There is a lot to be said about the role of a woman in Russian cultural context. Hardly anything can be compared to the strength, resilience and ability for self-sacrifice of a Russian heroine. Historically and culturally women have always been the spiritual spine of the Russian nation and ensured its survival.

It is not surprising, therefore, that an image of an ultimate Russian heroine has traveled across Russian literature, art and music and gained an extraordinary power over the hearts and minds all over the world. From Dostoevsky’s Nastasia Philipovna to Pushkin’s Tatiana, from Rimsky-Korsakov’s Ljubasha to Tolstoy’s Anna Karenina, from Shostakovich’s Katerina to Bulgakov’s Margarita, she changes epochs and attires but remains unchanged in the core. So what makes her so special and enigmatic, easily recognisable from piece to piece, from author to author?

The strength

Kramskoy 'Portrait of a Woman'

Kramskoy ‘Portrait of a Woman’

Nikolaj Nekrasov summarised it in a few lines of his poem “Father Frost” (1863):

At play a horseman will not catch her,

In need she will save the whole world,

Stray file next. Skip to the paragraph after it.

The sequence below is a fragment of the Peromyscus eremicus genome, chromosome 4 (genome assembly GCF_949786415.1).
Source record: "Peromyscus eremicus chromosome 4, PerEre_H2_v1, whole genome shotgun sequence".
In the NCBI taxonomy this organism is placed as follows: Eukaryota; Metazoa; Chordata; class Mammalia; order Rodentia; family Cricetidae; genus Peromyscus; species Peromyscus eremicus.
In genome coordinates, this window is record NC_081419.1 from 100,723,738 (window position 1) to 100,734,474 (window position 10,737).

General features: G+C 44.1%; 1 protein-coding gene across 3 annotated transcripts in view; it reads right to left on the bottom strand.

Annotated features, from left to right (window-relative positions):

She will stop a stallion in a mad run,

She will walk into a burning house…

The sources of her strength and resilience seems to be hidden in nature itself. She is a true daughter of the earth on which she stands, she is one of the elements herself – unstoppable and overwhelming as the elements tend to be. From Rachmaninov’s songs to Tchaikovsky’s operas, Russian music never portraits her as sentimental, but always dignified, facing a tragedy with honour and the assurance that she has to keep upright. Who else, if not her?

The longing

Tropinin 'Lacemaker'

Tropinin ‘Lacemaker’

In a sad parody to the verse above another Russian poet Naum Korzhavin wrote in 1960:

In fact she hoped for something different,

Like a white bride’s gown.

But the stallions keep running,

And the houses keep burning…